Yarmouth shop’s 24-hour booze licence bid

AN off-licence’s bid to sell alcohol 24 hours a day sparked a community plagued by street drinkers into action.

Residents living around the Middle Market Road area of Great Yarmouth said drifters with cans of lager regularly kept them awake by shouting, urinating against their walls and throwing cans into their gardens.

So when Nelson Road Food and Wine, in Nelson Road North, applied to extend its alcohol license it was met with fierce opposition.

Residents successfully fought off the 24-hour alcohol application, but could not stop the borough’s licensing committee from extending the shop’s booze hours to 11.59pm every night.

Ron Tillbrook, chairman of Middle Market Road Car Park Residents’ Association, said: “We will give it a try. We will be fair as that’s the way we’re going now, but I’m disappointed.”

The store’s owner had wanted to sell alcohol 24 hours per day Thursday to Sunday, and until 3am for the rest of the week - extending from 11pm and 10pm on Sundays.

And licensing bosses were flooded with objections - including concerns from the police, a petition signed by more than two dozen residents and almost a dozen letters of objection.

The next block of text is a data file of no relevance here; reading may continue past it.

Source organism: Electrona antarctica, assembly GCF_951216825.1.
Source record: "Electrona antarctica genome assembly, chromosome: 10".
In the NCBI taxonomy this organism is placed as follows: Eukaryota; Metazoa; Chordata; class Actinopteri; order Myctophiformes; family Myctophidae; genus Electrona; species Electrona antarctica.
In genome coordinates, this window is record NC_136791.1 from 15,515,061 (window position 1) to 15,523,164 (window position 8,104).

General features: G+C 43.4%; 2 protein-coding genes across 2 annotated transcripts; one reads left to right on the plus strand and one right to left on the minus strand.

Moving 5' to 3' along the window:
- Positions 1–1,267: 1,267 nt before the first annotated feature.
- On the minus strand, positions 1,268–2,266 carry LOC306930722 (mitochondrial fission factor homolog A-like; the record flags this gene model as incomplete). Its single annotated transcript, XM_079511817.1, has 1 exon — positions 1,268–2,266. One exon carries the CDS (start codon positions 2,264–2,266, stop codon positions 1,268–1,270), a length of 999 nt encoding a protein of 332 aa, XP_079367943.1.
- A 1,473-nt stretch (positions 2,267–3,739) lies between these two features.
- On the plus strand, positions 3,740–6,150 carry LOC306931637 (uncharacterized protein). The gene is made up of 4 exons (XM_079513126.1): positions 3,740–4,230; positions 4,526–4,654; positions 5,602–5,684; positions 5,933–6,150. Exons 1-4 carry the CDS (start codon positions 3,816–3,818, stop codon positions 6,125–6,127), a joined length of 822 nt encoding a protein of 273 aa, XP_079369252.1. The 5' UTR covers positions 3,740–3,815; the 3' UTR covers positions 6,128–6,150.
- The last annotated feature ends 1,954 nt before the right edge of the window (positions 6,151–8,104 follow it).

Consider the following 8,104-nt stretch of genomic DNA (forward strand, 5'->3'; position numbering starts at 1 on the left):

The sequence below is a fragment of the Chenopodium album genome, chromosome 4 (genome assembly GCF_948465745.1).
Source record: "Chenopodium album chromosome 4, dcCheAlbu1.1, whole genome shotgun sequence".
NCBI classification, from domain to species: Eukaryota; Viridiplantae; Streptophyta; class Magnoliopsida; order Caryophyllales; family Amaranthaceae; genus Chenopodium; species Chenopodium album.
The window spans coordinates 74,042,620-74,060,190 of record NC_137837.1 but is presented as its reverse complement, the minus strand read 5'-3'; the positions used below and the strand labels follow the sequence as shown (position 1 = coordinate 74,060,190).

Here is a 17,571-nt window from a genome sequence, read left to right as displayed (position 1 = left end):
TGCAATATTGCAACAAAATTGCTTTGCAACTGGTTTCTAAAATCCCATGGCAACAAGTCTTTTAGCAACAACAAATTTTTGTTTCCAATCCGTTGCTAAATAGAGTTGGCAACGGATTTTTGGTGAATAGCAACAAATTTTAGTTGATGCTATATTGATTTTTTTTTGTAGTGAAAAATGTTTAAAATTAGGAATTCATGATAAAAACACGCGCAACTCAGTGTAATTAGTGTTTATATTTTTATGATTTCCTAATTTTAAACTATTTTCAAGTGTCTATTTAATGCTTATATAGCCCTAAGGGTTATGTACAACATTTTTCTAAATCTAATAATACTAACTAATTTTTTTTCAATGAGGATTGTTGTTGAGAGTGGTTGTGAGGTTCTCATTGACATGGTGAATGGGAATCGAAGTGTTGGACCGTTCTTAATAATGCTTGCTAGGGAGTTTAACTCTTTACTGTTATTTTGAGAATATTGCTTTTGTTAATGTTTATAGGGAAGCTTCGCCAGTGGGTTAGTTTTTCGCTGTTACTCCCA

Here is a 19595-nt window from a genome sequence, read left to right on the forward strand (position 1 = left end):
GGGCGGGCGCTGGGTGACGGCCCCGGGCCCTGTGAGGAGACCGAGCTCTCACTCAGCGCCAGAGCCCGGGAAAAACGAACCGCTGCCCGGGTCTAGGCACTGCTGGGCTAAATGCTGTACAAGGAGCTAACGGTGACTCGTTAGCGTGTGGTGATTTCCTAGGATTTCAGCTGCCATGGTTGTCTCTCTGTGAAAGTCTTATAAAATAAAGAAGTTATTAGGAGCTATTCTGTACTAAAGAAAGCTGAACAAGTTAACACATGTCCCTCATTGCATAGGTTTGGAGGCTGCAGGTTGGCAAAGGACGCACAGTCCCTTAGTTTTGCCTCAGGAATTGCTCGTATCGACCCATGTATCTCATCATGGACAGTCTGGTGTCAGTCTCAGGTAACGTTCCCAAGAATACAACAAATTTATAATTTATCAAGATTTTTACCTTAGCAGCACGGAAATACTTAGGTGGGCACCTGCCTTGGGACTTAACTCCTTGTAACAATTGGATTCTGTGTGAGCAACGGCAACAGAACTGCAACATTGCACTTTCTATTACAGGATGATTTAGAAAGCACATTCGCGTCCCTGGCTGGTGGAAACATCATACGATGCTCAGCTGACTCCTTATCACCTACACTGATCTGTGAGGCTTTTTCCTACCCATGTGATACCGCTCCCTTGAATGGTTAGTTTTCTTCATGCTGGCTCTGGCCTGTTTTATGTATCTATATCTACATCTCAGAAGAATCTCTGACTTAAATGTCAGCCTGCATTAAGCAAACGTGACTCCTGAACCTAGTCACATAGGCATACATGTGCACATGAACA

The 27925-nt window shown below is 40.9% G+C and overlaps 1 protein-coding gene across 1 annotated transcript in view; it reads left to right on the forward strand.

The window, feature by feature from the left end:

Most Read

Mr Tillbrook voiced his fears to Wednesday’s licensing meeting, telling the shop’s owners: “We’ve had problems with anti-social behaviour, mainly through drink, and the people you are going to get into your shop at later hours are the local drunks.”

He added: “Residents work during the day and expect to sleep at night - they don’t want cars pulling up and doors banging.

“Guest houses are losing customers but you want to gain them by fuelling the problem we’ve got?”

Police created a dispersal zone around Middle Market Road last month, and Nelson Road Food and Wine sits right at the edge of it.

Sgt Dan Smith revealed officers have had to move 34 people on since July 2, and there is a real problem with anti-social behaviour in the area.

He told the meeting the people they have moved on recently have mostly been from the Eastern European community.

“We’re talking about a very different demographic than the people who go to the pub,” added Sgt Smith.

“These are street drinkers with cans of lager.”

Shop owner Tania Jeyaseelan, who runs Nelson Road Food and Wine with her husband, defended the plans and said they were “not targeting a particular market”.

She suggested that extending the licensing hours may help the street drinking problem, adding: “Sometimes if you don’t give a sweet to a child they want it more - maybe this will help.”

Chairman of the licensing committee Cllr John Holmes said that making a decision on the application was one of the most difficult the committee had faced.

The shop was granted permission to sell alcohol until 11.59pm every day of the year.

However, borough councillors ordered the owners to install CCTV cameras which show clear images of the shop entrance and alcohol displays, and keep 28 days of footage.

CCTV signs must go up, and footage handed to the police whenever it is requested.

The store must also operate a Challenge 25 policy, be a member of Nightsafe and the community alcohol partnership, and have two staff on duty from 9pm to 11.59pm.